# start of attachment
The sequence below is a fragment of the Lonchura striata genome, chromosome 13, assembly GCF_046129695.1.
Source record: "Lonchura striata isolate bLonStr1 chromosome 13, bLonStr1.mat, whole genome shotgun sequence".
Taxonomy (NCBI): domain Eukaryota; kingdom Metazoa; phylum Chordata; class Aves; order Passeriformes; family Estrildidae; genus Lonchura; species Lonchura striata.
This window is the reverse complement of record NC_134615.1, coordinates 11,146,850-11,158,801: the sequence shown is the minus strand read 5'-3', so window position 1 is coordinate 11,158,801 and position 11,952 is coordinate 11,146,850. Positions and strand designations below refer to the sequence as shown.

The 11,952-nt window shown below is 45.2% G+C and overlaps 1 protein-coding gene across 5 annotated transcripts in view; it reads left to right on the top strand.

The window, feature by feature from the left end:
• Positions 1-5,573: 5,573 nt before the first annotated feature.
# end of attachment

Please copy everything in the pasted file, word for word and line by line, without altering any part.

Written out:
The sequence below is a fragment of the Lonchura striata genome, chromosome 13, assembly GCF_046129695.1.
Source record: "Lonchura striata isolate bLonStr1 chromosome 13, bLonStr1.mat, whole genome shotgun sequence".
Taxonomy (NCBI): domain Eukaryota; kingdom Metazoa; phylum Chordata; class Aves; order Passeriformes; family Estrildidae; genus Lonchura; species Lonchura striata.
This window is the reverse complement of record NC_134615.1, coordinates 11,146,850-11,158,801: the sequence shown is the minus strand read 5'-3', so window position 1 is coordinate 11,158,801 and position 11,952 is coordinate 11,146,850. Positions and strand designations below refer to the sequence as shown.

The 11,952-nt window shown below is 45.2% G+C and overlaps 1 protein-coding gene across 5 annotated transcripts in view; it reads left to right on the top strand.

The window, feature by feature from the left end:
• Positions 1-5,573: 5,573 nt before the first annotated feature.